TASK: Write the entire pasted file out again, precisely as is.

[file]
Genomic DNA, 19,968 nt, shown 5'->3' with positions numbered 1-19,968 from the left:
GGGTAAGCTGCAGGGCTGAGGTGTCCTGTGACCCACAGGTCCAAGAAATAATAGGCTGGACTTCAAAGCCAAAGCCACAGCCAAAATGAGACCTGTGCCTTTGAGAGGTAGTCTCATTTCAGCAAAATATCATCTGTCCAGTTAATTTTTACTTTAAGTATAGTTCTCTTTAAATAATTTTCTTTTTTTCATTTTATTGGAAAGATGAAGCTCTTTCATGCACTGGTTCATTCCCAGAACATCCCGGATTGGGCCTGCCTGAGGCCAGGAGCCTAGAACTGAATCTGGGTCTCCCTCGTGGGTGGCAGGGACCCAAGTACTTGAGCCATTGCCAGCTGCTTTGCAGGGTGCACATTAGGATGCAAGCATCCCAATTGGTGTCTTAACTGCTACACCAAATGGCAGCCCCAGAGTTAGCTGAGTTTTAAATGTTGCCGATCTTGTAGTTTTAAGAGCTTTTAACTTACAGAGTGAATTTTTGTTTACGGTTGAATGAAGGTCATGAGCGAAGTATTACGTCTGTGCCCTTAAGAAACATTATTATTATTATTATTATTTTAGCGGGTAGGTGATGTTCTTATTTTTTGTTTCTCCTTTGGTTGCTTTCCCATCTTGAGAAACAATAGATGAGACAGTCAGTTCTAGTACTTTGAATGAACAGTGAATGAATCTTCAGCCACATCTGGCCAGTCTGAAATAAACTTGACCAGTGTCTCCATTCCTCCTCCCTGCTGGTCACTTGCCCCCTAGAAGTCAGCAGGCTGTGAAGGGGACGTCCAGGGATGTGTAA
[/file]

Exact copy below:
Genomic DNA, 19,968 nt, shown 5'->3' with positions numbered 1-19,968 from the left:
GGGTAAGCTGCAGGGCTGAGGTGTCCTGTGACCCACAGGTCCAAGAAATAATAGGCTGGACTTCAAAGCCAAAGCCACAGCCAAAATGAGACCTGTGCCTTTGAGAGGTAGTCTCATTTCAGCAAAATATCATCTGTCCAGTTAATTTTTACTTTAAGTATAGTTCTCTTTAAATAATTTTCTTTTTTTCATTTTATTGGAAAGATGAAGCTCTTTCATGCACTGGTTCATTCCCAGAACATCCCGGATTGGGCCTGCCTGAGGCCAGGAGCCTAGAACTGAATCTGGGTCTCCCTCGTGGGTGGCAGGGACCCAAGTACTTGAGCCATTGCCAGCTGCTTTGCAGGGTGCACATTAGGATGCAAGCATCCCAATTGGTGTCTTAACTGCTACACCAAATGGCAGCCCCAGAGTTAGCTGAGTTTTAAATGTTGCCGATCTTGTAGTTTTAAGAGCTTTTAACTTACAGAGTGAATTTTTGTTTACGGTTGAATGAAGGTCATGAGCGAAGTATTACGTCTGTGCCCTTAAGAAACATTATTATTATTATTATTATTTTAGCGGGTAGGTGATGTTCTTATTTTTTGTTTCTCCTTTGGTTGCTTTCCCATCTTGAGAAACAATAGATGAGACAGTCAGTTCTAGTACTTTGAATGAACAGTGAATGAATCTTCAGCCACATCTGGCCAGTCTGAAATAAACTTGACCAGTGTCTCCATTCCTCCTCCCTGCTGGTCACTTGCCCCCTAGAAGTCAGCAGGCTGTGAAGGGGACGTCCAGGGATGTGTAA